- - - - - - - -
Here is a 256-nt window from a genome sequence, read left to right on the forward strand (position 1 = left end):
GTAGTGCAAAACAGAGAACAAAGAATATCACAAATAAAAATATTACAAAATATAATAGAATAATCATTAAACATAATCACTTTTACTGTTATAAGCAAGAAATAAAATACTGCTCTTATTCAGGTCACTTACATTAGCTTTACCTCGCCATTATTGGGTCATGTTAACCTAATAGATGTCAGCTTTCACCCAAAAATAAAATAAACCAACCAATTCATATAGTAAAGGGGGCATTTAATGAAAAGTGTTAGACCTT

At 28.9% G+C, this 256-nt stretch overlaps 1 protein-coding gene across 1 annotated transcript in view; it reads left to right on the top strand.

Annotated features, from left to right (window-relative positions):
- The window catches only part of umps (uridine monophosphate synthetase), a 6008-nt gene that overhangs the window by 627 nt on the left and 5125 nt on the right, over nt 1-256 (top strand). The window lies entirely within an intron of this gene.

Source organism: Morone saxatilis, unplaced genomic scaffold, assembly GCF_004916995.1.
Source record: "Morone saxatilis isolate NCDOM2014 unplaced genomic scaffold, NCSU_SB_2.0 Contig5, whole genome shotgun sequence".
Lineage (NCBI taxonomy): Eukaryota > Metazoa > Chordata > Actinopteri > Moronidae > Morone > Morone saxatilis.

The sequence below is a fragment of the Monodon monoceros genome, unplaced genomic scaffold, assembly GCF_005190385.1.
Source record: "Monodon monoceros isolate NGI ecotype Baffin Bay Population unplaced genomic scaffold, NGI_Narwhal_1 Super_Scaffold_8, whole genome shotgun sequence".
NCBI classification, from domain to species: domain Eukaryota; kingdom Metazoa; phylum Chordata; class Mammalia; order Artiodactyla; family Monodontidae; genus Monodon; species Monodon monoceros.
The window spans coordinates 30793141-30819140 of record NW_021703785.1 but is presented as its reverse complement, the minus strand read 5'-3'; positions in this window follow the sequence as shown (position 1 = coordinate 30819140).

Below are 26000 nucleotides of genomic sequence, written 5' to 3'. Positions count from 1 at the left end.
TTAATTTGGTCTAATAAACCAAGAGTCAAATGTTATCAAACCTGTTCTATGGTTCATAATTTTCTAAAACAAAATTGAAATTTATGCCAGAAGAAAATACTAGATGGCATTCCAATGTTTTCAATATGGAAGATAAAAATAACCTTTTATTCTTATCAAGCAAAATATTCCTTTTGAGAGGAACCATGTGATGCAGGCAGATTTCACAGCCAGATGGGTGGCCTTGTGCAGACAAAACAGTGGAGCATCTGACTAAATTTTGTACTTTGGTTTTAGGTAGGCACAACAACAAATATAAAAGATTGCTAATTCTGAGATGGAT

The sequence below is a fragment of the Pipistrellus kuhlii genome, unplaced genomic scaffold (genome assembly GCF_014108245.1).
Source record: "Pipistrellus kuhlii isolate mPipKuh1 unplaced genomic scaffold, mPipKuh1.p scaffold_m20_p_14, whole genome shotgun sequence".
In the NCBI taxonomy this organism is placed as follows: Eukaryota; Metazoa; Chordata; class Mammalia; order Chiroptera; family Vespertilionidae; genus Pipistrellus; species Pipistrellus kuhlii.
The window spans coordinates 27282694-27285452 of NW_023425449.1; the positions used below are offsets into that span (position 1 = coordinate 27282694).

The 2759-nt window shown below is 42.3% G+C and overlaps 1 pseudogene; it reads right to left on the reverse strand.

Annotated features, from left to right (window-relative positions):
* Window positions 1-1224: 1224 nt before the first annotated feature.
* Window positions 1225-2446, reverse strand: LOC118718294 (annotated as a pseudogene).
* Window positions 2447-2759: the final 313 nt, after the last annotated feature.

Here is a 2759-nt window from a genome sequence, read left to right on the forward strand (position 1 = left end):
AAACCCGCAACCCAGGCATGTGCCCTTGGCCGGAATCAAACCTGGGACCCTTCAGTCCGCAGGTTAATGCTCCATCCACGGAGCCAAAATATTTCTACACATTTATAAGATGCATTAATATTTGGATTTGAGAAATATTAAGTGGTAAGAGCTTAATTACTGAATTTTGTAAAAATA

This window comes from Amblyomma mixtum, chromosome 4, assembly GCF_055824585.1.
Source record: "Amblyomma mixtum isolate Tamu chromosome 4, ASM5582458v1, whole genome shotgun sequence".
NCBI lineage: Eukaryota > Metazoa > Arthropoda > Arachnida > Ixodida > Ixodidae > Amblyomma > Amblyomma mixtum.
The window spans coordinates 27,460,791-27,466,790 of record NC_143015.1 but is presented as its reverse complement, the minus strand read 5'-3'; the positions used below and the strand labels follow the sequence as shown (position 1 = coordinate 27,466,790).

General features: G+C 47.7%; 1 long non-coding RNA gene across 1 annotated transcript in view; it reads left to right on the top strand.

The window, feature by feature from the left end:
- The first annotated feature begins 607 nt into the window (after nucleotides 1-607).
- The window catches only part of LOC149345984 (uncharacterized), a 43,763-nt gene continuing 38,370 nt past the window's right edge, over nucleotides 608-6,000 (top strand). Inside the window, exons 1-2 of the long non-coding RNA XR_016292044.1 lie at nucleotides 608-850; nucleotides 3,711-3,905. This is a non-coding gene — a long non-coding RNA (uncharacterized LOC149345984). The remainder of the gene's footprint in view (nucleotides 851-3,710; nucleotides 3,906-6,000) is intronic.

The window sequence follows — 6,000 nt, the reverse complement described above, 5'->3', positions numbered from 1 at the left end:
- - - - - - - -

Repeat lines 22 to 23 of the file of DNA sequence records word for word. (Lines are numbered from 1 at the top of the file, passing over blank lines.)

* Window positions 1225-2446, reverse strand: LOC118718294 (annotated as a pseudogene).
* Window positions 2447-2759: the final 313 nt, after the last annotated feature.